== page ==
New Gel to Rid Water of Bacteria
When an emergency strikes, clean drinking water is vitally important but can be difficult to find. Disasters such as earthquakes, floods and cyclones can render usual sources of drinking water unsafe.
The 2004 tsunami affecting the Indian Ocean resulted in limited access to clean water for many. A water purification system that could quickly kill bacteria without the need for a source of power became the objective of researchers from Singapore’s Nanyang Technological University and the University of Colorado, Boulder.
The scientists developed a spongy polymer gel that has antibacterial properties. The gel absorbs water and, when squeezed, releases it in a purified form.
This system potentially represents an incredibly fast and convenient way to access clean water. Boiling can rid contaminated water of parasites such as Giardia, but not all people can boil all the water they require following a natural disaster.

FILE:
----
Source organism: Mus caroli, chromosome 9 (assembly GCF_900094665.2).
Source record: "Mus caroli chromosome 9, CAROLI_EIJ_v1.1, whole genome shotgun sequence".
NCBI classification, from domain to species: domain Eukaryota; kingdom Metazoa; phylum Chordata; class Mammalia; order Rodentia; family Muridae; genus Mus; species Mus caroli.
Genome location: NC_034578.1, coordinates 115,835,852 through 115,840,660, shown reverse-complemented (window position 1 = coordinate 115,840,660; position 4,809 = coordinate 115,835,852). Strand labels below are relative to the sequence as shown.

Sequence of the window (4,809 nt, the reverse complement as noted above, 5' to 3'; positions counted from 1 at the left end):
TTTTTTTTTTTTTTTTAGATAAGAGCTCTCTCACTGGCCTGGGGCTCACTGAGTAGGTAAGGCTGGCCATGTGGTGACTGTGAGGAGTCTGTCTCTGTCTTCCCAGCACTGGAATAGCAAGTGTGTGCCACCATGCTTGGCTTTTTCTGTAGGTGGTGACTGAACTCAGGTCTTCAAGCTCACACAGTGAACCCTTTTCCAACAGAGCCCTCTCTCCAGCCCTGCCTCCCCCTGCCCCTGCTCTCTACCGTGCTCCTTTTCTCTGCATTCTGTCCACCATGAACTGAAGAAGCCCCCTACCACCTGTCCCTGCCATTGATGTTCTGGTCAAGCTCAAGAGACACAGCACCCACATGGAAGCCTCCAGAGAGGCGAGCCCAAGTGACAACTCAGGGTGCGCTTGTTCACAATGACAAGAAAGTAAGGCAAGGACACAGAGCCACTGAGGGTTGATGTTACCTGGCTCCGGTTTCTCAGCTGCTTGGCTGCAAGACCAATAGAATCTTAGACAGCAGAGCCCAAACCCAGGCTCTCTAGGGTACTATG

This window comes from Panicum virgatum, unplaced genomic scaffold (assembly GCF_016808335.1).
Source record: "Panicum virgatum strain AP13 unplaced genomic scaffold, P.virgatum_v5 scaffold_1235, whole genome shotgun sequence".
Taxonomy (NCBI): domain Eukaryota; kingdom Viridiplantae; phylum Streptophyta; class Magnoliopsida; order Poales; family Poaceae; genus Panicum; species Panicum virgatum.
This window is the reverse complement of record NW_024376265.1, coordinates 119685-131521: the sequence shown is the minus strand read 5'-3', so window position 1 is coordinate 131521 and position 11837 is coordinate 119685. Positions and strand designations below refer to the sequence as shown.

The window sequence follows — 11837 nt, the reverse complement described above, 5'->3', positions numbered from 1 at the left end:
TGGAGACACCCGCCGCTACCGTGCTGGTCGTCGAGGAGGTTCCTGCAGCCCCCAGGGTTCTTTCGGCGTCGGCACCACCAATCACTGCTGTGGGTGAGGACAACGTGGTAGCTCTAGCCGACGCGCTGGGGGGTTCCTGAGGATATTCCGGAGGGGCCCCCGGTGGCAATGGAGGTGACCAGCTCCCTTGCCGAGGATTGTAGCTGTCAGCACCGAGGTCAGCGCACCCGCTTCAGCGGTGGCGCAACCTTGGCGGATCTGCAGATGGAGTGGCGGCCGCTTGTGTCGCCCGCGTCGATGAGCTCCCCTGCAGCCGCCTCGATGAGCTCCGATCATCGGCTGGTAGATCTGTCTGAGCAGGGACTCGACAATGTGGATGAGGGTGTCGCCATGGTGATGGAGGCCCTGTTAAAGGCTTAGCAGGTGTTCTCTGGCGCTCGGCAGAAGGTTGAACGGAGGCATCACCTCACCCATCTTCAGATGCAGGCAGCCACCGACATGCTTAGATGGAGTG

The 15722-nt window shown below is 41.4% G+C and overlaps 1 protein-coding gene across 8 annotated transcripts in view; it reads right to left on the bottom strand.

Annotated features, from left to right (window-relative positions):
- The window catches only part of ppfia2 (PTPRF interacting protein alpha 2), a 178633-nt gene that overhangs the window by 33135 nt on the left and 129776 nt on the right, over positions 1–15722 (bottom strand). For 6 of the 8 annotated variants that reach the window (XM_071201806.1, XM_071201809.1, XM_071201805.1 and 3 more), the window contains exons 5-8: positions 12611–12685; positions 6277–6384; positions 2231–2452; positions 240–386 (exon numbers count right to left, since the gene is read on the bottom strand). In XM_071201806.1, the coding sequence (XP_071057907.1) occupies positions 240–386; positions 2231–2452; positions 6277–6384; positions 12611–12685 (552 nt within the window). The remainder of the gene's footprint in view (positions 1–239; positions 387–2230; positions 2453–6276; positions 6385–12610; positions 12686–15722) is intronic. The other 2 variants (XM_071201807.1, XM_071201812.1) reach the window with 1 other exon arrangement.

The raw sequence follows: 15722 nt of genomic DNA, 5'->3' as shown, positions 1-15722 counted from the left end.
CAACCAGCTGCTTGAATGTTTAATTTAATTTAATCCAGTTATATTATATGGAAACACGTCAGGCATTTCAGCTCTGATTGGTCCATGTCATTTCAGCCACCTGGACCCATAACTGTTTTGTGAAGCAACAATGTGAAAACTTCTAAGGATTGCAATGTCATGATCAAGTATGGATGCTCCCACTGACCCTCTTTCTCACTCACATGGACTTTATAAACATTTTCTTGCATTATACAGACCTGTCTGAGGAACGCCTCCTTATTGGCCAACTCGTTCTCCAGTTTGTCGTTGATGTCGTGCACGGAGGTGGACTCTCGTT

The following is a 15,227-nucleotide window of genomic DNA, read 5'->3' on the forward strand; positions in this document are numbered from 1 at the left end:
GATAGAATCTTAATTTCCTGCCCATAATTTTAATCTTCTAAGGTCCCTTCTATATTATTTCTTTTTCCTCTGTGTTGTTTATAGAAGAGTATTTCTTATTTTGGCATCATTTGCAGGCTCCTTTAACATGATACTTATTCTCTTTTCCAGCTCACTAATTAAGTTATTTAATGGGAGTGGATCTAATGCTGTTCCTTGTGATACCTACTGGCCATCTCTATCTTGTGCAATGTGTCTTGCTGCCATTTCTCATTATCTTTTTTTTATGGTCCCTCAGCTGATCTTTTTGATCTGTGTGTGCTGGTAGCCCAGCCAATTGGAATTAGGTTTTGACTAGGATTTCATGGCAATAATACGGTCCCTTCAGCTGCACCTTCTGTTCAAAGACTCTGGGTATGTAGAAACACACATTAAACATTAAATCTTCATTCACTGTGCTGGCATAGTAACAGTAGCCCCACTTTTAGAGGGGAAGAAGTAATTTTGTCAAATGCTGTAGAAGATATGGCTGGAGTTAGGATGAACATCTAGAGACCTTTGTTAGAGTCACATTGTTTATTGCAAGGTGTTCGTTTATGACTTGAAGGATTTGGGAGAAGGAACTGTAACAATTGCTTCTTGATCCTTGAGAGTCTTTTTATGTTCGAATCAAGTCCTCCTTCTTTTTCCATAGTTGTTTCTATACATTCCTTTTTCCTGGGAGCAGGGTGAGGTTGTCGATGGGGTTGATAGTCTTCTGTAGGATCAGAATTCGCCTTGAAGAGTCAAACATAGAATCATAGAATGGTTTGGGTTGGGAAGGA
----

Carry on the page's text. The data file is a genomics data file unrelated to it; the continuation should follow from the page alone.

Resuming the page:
With just a four gram cylinder of the gel, half a litre of water per squeeze can be purified. The gel can also be used more than 20 times before its ability to disinfect is lost.
One of the creators of the gel, Xiao Hu, says that a pocket-sized version of the gel for the use of one person would cost approximately 50 cents to make and could be distributed after natural disasters by emergency aid workers in helicopters.